‘OneHealth’ was the big thing when I was still studying veterinary science. OneHealth refers to interdisciplinary collaboration to improve the health of people, animals and the environment. It was still a fairly theoretical concept back then though, with vets and doctors operating in separate worlds.
Guido Camps (36) is a vet and a postdoc at the Human Nutrition department. He enjoys baking, beekeeping and unusual animals.
But COVID-19 has shown are closely we are interlinked with animals and the ways in which we deal with them. This virus came from animals and it is expected that future pandemics will also be zoonoses (diseases that are transmitted from animals to humans).
In the past few weeks, the theoretical concept of OneHealth has taken on a much more practical form: vets discussed how they could make their face masks available as soon as possible for human healthcare and how many respiratory machines could be delivered to intensive care units in an emergency. Wageningen Bioveterinary Research and Royal GD, which are normally labs for animal diseases, adapted their labs in no time in the effort to scale up Dutch COVID-19 testing capacity.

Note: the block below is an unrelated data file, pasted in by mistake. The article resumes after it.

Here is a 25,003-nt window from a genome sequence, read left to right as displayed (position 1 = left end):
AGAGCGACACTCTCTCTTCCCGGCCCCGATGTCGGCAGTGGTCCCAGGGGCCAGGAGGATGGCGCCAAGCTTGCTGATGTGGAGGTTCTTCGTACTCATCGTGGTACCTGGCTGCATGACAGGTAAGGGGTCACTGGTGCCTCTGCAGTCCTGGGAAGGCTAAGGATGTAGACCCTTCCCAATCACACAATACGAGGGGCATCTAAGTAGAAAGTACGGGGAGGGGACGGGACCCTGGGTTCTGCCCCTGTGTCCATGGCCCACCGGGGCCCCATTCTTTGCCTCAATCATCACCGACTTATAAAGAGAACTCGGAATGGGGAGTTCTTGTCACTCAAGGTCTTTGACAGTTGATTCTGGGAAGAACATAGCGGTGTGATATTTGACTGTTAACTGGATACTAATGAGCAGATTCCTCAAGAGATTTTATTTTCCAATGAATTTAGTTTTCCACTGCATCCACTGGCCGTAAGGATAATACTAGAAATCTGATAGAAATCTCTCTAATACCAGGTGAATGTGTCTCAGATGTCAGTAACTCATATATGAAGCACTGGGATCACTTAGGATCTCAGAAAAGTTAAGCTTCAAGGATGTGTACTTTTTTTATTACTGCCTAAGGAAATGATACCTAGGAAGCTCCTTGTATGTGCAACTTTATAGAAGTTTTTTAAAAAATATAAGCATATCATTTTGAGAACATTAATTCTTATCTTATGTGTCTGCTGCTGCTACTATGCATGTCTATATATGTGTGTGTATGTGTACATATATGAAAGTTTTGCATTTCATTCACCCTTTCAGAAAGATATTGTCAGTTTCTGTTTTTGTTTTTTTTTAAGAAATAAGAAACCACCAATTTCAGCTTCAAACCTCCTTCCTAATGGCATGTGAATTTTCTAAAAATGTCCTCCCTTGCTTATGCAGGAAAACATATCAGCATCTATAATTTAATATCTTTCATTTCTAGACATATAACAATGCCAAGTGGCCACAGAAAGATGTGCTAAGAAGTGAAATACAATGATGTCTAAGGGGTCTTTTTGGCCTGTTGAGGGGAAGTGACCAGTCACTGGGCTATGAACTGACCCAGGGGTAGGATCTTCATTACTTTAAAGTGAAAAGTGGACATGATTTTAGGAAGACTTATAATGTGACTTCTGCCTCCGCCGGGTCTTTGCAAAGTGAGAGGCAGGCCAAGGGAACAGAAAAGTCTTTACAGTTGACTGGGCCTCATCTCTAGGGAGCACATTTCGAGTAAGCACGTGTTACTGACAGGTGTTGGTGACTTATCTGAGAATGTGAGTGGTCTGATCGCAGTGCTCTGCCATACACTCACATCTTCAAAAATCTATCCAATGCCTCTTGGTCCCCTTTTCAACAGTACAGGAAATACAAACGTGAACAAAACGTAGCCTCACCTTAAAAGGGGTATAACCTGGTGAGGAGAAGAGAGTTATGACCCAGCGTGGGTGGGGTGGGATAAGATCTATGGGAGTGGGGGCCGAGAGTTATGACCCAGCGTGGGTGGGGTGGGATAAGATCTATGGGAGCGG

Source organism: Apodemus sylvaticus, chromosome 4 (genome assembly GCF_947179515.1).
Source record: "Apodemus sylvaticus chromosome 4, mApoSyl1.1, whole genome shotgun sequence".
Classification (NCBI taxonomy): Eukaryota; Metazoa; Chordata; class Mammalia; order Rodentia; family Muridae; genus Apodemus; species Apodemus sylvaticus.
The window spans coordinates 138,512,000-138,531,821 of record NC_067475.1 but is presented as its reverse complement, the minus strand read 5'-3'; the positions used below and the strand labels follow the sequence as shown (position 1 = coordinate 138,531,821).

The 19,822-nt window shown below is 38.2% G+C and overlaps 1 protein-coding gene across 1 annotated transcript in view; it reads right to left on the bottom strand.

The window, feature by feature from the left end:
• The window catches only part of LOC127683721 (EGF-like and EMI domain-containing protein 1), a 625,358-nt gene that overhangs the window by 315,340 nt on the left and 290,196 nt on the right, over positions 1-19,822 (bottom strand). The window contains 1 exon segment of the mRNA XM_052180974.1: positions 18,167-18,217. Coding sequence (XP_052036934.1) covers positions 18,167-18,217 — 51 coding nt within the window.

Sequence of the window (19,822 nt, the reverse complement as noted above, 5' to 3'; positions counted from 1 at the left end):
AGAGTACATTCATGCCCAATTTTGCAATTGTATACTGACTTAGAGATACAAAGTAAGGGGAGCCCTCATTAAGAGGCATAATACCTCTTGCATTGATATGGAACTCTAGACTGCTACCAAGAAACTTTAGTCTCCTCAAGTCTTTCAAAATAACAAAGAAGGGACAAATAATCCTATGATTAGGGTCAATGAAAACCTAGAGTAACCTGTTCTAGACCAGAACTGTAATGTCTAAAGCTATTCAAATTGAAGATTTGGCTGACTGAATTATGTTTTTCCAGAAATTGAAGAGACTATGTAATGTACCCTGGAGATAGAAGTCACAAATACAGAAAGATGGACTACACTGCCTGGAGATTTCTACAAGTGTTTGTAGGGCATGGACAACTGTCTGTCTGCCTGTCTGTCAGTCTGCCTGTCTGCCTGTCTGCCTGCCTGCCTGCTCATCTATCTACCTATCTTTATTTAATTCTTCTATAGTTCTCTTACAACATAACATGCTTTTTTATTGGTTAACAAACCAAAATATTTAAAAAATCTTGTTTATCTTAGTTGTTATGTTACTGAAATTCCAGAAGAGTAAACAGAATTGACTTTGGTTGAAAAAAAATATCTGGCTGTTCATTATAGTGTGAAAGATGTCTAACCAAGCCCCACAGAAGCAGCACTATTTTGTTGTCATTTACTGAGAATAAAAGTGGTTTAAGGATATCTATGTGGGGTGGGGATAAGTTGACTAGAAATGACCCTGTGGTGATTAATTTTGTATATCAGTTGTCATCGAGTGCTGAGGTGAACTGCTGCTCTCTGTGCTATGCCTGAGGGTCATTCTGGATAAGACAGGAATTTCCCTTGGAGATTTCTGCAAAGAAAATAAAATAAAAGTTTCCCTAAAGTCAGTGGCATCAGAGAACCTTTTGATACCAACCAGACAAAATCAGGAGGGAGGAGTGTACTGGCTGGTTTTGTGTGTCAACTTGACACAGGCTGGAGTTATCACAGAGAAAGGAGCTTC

The relevance of an integrated approach to animal and human health was underlined once again this weekend. After pet cats and tigers, minks too were found to be infected on a Brabant farm. Clearly this epidemic cannot be defeated without looking at the interaction between people and animals. OneHealth will become the new standard in how we deal with our health and the environment — with a key role for WUR.